Wasp Facts You Didn’t Know

Most people shudder when they hear the word wasp, which is hardly surprising. Unlike honey bees, which produce honey, wasps are largely seen as useless and even dangerous. However, there is more to these insects than that. Pest control companies like http://beebusters.com/ have a lot of experience with dealing with various wasp infestation problems, which is why they need to know a lot about them.

Here are some interesting facts about wasps which you most likely never knew.

The Many Species of Wasps

The most commonly found species of wasps are the yellow jackets, with their elongated and hairless yellow bodies with black details. However, they are by far not the only species. Hornets are also a species of wasps, and that’s not the end either. There are well over 75,000 different wasp species worldwide.

Some, like yellow jackets, live in colonies with a queen with a society structure similar to honey bees. They are called social bees. However, there are solitary bees as well. In fact, a vast majority of wasp species are solitary. These wasps tend to themselves and their offspring and do not enter any social interaction with the other members of their species after they have mated.

Wasp Nests

Most social wasps create nests, as well as some species of solitary wasps. Most of them use plant material like pulp as a building material. If you spot curving indentations in your wooden fence, like a worm slithered along it, chances are that a wasp collected the material to create its nest. Yellow jackets and paper wasps create papery nests in the eaves of houses or mail boxes made up of small hexagonal cells where larvae develop.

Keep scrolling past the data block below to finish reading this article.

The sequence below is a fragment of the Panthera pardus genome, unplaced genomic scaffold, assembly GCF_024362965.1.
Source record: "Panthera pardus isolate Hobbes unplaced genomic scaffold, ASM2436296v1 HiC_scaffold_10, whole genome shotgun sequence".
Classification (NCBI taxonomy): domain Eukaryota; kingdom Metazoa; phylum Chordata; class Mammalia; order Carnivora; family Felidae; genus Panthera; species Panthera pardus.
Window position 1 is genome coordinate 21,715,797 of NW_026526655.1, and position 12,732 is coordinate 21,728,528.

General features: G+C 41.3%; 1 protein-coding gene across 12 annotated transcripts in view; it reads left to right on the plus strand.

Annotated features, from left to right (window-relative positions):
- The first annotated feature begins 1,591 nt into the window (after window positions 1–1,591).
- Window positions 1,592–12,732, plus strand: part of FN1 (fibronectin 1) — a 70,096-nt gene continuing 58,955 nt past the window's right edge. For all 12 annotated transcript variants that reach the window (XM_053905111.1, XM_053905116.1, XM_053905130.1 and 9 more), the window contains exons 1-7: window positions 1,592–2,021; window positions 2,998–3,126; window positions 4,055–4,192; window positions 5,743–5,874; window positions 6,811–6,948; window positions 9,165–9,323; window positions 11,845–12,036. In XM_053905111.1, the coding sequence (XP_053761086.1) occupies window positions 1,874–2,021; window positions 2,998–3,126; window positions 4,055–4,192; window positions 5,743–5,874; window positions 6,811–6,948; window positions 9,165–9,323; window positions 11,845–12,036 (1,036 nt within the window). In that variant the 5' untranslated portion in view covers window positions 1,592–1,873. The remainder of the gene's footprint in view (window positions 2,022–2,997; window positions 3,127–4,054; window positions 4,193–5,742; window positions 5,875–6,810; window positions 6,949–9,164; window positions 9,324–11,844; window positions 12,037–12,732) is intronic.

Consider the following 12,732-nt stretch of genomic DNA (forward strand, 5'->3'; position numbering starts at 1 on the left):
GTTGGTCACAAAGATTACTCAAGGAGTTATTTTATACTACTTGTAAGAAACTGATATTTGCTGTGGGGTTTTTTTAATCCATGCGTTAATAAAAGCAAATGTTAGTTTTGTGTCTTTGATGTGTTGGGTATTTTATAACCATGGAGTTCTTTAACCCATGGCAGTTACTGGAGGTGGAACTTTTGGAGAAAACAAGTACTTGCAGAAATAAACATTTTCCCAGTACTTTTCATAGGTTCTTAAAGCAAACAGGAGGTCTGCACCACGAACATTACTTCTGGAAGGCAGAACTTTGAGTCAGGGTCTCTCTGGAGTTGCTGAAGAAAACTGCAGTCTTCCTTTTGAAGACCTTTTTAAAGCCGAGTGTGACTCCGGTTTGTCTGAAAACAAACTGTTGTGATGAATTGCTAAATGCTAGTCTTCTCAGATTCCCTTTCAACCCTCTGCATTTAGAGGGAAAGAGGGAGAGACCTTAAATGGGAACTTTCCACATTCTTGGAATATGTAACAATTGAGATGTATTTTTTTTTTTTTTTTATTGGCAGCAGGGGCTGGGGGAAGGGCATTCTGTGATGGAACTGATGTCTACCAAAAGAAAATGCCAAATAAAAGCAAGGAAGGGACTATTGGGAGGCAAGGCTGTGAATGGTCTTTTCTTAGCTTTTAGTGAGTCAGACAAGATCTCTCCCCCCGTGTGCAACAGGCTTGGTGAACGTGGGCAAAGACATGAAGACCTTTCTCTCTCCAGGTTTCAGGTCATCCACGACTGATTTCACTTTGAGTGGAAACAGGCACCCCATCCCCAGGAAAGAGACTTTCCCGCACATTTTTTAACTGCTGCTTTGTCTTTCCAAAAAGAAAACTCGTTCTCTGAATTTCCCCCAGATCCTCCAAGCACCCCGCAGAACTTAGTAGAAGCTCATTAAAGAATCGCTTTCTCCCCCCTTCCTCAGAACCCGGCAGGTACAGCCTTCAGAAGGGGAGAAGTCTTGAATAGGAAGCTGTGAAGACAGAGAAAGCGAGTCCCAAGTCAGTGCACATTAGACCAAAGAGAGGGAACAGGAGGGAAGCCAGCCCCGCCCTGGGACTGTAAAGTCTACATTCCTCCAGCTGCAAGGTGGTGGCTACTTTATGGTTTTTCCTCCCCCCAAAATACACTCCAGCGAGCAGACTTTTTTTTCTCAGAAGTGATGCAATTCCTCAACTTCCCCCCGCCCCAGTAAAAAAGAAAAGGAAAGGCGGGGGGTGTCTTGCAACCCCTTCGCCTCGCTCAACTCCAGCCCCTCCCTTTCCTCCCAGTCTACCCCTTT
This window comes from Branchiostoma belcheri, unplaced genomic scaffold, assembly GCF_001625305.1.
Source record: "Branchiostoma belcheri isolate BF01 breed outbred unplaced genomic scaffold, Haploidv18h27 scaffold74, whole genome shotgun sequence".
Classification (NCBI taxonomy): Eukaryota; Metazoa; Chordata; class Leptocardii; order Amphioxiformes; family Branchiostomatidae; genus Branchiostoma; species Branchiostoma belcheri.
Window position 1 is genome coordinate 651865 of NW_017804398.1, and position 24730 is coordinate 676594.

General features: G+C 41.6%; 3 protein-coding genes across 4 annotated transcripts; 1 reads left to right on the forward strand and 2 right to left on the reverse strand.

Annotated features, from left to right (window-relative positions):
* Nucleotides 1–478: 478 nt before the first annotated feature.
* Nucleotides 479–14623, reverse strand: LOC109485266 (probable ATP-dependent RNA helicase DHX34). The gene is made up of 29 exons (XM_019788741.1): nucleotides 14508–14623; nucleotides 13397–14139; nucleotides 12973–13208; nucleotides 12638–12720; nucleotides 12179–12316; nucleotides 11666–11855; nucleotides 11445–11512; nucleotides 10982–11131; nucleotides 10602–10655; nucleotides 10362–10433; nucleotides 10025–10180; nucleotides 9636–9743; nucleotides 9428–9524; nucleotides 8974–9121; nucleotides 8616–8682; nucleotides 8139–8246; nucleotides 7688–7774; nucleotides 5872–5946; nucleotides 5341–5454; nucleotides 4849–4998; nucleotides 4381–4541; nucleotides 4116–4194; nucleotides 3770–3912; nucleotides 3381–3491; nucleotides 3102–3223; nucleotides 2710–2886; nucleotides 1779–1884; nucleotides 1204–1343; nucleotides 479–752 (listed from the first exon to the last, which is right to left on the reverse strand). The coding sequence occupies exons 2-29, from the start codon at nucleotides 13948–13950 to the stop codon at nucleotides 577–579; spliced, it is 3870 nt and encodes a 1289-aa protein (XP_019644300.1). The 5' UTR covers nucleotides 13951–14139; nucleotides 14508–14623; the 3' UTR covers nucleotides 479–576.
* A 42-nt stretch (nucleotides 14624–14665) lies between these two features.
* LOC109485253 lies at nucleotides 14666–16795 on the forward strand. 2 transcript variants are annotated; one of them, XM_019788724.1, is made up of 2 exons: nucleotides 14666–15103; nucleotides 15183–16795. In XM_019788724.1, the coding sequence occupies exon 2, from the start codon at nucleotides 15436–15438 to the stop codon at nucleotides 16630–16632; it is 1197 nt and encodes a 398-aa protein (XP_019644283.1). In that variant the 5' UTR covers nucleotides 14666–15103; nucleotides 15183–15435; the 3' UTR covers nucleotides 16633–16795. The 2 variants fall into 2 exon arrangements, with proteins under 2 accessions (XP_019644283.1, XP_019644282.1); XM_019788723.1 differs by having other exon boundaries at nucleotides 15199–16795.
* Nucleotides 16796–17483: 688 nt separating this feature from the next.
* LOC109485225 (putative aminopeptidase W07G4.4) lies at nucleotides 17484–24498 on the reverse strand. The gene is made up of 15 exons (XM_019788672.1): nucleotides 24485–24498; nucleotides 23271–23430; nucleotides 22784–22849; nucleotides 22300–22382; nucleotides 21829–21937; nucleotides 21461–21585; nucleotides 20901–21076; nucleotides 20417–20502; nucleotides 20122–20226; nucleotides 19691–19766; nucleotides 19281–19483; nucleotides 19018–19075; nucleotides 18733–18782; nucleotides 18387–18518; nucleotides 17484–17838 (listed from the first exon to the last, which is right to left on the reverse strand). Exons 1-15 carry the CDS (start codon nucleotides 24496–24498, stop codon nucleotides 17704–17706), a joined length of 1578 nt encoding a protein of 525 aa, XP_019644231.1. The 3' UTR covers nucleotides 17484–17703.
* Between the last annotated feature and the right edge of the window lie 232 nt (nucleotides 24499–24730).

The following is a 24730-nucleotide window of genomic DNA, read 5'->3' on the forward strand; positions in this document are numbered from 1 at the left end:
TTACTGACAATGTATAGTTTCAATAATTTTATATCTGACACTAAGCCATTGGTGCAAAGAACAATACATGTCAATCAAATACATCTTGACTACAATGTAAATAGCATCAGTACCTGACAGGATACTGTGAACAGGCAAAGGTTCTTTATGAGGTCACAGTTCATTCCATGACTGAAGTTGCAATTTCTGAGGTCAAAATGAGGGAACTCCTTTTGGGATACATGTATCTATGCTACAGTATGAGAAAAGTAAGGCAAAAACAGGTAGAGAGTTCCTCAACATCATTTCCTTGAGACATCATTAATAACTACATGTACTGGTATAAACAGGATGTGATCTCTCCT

There are wasps that use mud as the primary building material, as well as their own saliva. However, perhaps the eeriest and most frightening nesting habits belong to a group called spider wasps. These wasps capture spiders and paralyze them. Then they drag them into a lair and lay eggs into the spiders. Once they hatch, wasp larvae have their first meal already served.

What Do Wasps Eat

When it comes to bees, most of us believe that they eat the honey they produce or the nectar they collect. Even though that is not exactly true, they still do eat the product of their own labor. Wasps are more diverse in that respect. There are only a few species that pollinate plants and get their food that way. The vast majority of them are either hunters or scavengers.

Most wasps are omnivores, in fact. They will eat anything they can find, like fruits, meat, and honey. There are some species, like hornets, which target other insects, including bees.

Potent Sting

One of the first things someone can tell you about wasps is that they have a nasty sting. That is true, especially because wasps inject venom when they sting. In most people, this venom causes some redness and swelling, but to people who are allergic to it, this venom can be life-threatening.

However, the wasp species that we are likely to encounter on a daily basis, like yellow jackets are no match for some of the most potent stingers in the insect world. According to the Schmidt sting pain index, two out of three most painful insect stings belong to wasps. The first is the solitary tarantula hawk wasp, a kind of spider wasp, whereas the other one is the social warrior wasp.

If you have issues with wasps on your property, it is not advised to disturb their nest, because they will attack you to defend their nest. Instead, consult a wasp removal company to do it safely and permanently. They have the necessary experience and equipment to ensure that the job is done well and safely.

Posted in Homeowners on Apr 16, 2018


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